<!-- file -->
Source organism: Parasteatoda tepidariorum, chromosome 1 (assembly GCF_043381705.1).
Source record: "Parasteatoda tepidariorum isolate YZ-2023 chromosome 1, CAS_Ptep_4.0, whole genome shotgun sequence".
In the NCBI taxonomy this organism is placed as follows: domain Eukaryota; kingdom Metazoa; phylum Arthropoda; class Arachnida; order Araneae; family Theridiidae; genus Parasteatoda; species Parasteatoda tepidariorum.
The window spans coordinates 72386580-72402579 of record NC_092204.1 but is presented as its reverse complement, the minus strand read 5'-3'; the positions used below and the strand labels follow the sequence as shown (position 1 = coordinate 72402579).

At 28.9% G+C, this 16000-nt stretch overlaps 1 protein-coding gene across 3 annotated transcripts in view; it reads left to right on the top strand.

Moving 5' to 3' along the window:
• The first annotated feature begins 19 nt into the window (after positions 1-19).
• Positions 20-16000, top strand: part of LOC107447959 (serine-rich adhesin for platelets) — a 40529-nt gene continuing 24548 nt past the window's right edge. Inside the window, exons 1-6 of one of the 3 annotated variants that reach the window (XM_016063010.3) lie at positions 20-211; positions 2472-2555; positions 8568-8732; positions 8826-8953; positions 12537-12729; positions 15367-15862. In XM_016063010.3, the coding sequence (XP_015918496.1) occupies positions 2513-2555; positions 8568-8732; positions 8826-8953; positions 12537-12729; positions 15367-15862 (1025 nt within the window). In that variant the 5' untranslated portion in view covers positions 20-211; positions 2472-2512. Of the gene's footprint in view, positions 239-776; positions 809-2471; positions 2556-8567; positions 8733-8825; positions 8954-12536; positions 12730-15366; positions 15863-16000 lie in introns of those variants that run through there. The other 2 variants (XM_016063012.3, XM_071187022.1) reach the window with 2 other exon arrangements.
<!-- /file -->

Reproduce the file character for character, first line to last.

Source organism: Parasteatoda tepidariorum, chromosome 1 (assembly GCF_043381705.1).
Source record: "Parasteatoda tepidariorum isolate YZ-2023 chromosome 1, CAS_Ptep_4.0, whole genome shotgun sequence".
In the NCBI taxonomy this organism is placed as follows: domain Eukaryota; kingdom Metazoa; phylum Arthropoda; class Arachnida; order Araneae; family Theridiidae; genus Parasteatoda; species Parasteatoda tepidariorum.
The window spans coordinates 72386580-72402579 of record NC_092204.1 but is presented as its reverse complement, the minus strand read 5'-3'; the positions used below and the strand labels follow the sequence as shown (position 1 = coordinate 72402579).

At 28.9% G+C, this 16000-nt stretch overlaps 1 protein-coding gene across 3 annotated transcripts in view; it reads left to right on the top strand.

Moving 5' to 3' along the window:
• The first annotated feature begins 19 nt into the window (after positions 1-19).
• Positions 20-16000, top strand: part of LOC107447959 (serine-rich adhesin for platelets) — a 40529-nt gene continuing 24548 nt past the window's right edge. Inside the window, exons 1-6 of one of the 3 annotated variants that reach the window (XM_016063010.3) lie at positions 20-211; positions 2472-2555; positions 8568-8732; positions 8826-8953; positions 12537-12729; positions 15367-15862. In XM_016063010.3, the coding sequence (XP_015918496.1) occupies positions 2513-2555; positions 8568-8732; positions 8826-8953; positions 12537-12729; positions 15367-15862 (1025 nt within the window). In that variant the 5' untranslated portion in view covers positions 20-211; positions 2472-2512. Of the gene's footprint in view, positions 239-776; positions 809-2471; positions 2556-8567; positions 8733-8825; positions 8954-12536; positions 12730-15366; positions 15863-16000 lie in introns of those variants that run through there. The other 2 variants (XM_016063012.3, XM_071187022.1) reach the window with 2 other exon arrangements.